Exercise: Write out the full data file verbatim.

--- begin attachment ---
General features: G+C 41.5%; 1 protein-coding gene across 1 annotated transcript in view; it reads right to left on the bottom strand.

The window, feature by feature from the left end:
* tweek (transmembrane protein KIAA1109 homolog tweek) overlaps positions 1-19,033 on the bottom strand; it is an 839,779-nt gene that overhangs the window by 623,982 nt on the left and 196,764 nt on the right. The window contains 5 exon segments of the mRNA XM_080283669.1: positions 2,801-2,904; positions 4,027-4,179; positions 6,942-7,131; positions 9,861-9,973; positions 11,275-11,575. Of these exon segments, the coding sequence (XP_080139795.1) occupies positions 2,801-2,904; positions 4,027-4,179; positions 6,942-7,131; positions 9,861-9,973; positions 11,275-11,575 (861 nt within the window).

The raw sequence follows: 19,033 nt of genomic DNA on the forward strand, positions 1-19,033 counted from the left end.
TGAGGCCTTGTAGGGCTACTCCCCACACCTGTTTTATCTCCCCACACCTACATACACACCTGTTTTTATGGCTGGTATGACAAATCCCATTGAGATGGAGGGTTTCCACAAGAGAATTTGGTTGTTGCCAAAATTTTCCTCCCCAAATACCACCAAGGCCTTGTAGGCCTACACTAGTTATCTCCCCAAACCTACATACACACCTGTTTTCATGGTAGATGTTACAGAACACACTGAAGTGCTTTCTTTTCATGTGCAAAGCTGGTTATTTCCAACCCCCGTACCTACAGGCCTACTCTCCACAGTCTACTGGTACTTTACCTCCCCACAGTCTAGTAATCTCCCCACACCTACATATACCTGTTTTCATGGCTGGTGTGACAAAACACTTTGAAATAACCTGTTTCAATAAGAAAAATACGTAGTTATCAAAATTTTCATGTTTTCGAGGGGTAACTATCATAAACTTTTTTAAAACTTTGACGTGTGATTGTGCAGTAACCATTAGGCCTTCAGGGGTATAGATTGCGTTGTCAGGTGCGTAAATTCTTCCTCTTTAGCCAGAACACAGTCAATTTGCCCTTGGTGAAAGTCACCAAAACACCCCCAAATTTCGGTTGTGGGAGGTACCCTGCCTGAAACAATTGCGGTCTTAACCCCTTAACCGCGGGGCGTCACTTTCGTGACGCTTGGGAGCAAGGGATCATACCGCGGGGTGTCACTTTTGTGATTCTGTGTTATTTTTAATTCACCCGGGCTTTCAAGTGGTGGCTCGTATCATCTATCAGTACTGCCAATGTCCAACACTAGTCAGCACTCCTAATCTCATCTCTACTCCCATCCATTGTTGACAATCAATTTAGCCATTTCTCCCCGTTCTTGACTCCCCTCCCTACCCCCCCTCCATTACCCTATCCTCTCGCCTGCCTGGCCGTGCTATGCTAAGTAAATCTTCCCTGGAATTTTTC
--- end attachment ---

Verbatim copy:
General features: G+C 41.5%; 1 protein-coding gene across 1 annotated transcript in view; it reads right to left on the bottom strand.

The window, feature by feature from the left end:
* tweek (transmembrane protein KIAA1109 homolog tweek) overlaps positions 1-19,033 on the bottom strand; it is an 839,779-nt gene that overhangs the window by 623,982 nt on the left and 196,764 nt on the right. The window contains 5 exon segments of the mRNA XM_080283669.1: positions 2,801-2,904; positions 4,027-4,179; positions 6,942-7,131; positions 9,861-9,973; positions 11,275-11,575. Of these exon segments, the coding sequence (XP_080139795.1) occupies positions 2,801-2,904; positions 4,027-4,179; positions 6,942-7,131; positions 9,861-9,973; positions 11,275-11,575 (861 nt within the window).

The raw sequence follows: 19,033 nt of genomic DNA on the forward strand, positions 1-19,033 counted from the left end.
TGAGGCCTTGTAGGGCTACTCCCCACACCTGTTTTATCTCCCCACACCTACATACACACCTGTTTTTATGGCTGGTATGACAAATCCCATTGAGATGGAGGGTTTCCACAAGAGAATTTGGTTGTTGCCAAAATTTTCCTCCCCAAATACCACCAAGGCCTTGTAGGCCTACACTAGTTATCTCCCCAAACCTACATACACACCTGTTTTCATGGTAGATGTTACAGAACACACTGAAGTGCTTTCTTTTCATGTGCAAAGCTGGTTATTTCCAACCCCCGTACCTACAGGCCTACTCTCCACAGTCTACTGGTACTTTACCTCCCCACAGTCTAGTAATCTCCCCACACCTACATATACCTGTTTTCATGGCTGGTGTGACAAAACACTTTGAAATAACCTGTTTCAATAAGAAAAATACGTAGTTATCAAAATTTTCATGTTTTCGAGGGGTAACTATCATAAACTTTTTTAAAACTTTGACGTGTGATTGTGCAGTAACCATTAGGCCTTCAGGGGTATAGATTGCGTTGTCAGGTGCGTAAATTCTTCCTCTTTAGCCAGAACACAGTCAATTTGCCCTTGGTGAAAGTCACCAAAACACCCCCAAATTTCGGTTGTGGGAGGTACCCTGCCTGAAACAATTGCGGTCTTAACCCCTTAACCGCGGGGCGTCACTTTCGTGACGCTTGGGAGCAAGGGATCATACCGCGGGGTGTCACTTTTGTGATTCTGTGTTATTTTTAATTCACCCGGGCTTTCAAGTGGTGGCTCGTATCATCTATCAGTACTGCCAATGTCCAACACTAGTCAGCACTCCTAATCTCATCTCTACTCCCATCCATTGTTGACAATCAATTTAGCCATTTCTCCCCGTTCTTGACTCCCCTCCCTACCCCCCCTCCATTACCCTATCCTCTCGCCTGCCTGGCCGTGCTATGCTAAGTAAATCTTCCCTGGAATTTTTC